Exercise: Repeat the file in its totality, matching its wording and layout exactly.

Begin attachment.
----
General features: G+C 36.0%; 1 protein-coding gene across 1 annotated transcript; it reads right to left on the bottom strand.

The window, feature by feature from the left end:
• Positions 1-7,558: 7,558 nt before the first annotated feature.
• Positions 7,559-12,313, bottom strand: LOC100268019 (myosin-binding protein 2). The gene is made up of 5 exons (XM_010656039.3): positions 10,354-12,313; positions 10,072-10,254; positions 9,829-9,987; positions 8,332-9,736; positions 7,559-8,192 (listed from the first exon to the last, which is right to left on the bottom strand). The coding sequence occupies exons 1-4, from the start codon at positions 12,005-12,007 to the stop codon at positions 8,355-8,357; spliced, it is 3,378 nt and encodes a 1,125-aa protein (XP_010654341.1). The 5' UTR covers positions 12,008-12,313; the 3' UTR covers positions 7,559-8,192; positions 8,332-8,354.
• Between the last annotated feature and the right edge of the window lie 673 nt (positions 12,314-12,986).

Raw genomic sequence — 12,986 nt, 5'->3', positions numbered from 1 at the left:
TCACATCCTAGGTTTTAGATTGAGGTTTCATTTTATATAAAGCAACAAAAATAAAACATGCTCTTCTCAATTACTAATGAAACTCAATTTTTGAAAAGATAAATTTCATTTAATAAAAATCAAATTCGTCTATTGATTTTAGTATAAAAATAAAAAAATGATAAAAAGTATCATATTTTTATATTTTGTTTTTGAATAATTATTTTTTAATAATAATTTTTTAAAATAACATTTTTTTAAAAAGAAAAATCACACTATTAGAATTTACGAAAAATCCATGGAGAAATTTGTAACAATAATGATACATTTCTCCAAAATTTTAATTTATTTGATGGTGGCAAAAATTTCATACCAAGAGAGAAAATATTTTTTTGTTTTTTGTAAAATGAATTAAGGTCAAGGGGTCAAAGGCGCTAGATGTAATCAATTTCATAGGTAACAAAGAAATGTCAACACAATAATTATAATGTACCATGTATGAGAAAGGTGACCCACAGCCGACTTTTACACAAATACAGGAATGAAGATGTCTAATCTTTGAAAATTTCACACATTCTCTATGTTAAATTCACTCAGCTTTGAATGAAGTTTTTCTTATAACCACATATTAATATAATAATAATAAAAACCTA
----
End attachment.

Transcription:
General features: G+C 36.0%; 1 protein-coding gene across 1 annotated transcript; it reads right to left on the bottom strand.

The window, feature by feature from the left end:
• Positions 1-7,558: 7,558 nt before the first annotated feature.
• Positions 7,559-12,313, bottom strand: LOC100268019 (myosin-binding protein 2). The gene is made up of 5 exons (XM_010656039.3): positions 10,354-12,313; positions 10,072-10,254; positions 9,829-9,987; positions 8,332-9,736; positions 7,559-8,192 (listed from the first exon to the last, which is right to left on the bottom strand). The coding sequence occupies exons 1-4, from the start codon at positions 12,005-12,007 to the stop codon at positions 8,355-8,357; spliced, it is 3,378 nt and encodes a 1,125-aa protein (XP_010654341.1). The 5' UTR covers positions 12,008-12,313; the 3' UTR covers positions 7,559-8,192; positions 8,332-8,354.
• Between the last annotated feature and the right edge of the window lie 673 nt (positions 12,314-12,986).

Raw genomic sequence — 12,986 nt, 5'->3', positions numbered from 1 at the left:
TCACATCCTAGGTTTTAGATTGAGGTTTCATTTTATATAAAGCAACAAAAATAAAACATGCTCTTCTCAATTACTAATGAAACTCAATTTTTGAAAAGATAAATTTCATTTAATAAAAATCAAATTCGTCTATTGATTTTAGTATAAAAATAAAAAAATGATAAAAAGTATCATATTTTTATATTTTGTTTTTGAATAATTATTTTTTAATAATAATTTTTTAAAATAACATTTTTTTAAAAAGAAAAATCACACTATTAGAATTTACGAAAAATCCATGGAGAAATTTGTAACAATAATGATACATTTCTCCAAAATTTTAATTTATTTGATGGTGGCAAAAATTTCATACCAAGAGAGAAAATATTTTTTTGTTTTTTGTAAAATGAATTAAGGTCAAGGGGTCAAAGGCGCTAGATGTAATCAATTTCATAGGTAACAAAGAAATGTCAACACAATAATTATAATGTACCATGTATGAGAAAGGTGACCCACAGCCGACTTTTACACAAATACAGGAATGAAGATGTCTAATCTTTGAAAATTTCACACATTCTCTATGTTAAATTCACTCAGCTTTGAATGAAGTTTTTCTTATAACCACATATTAATATAATAATAATAAAAACCTA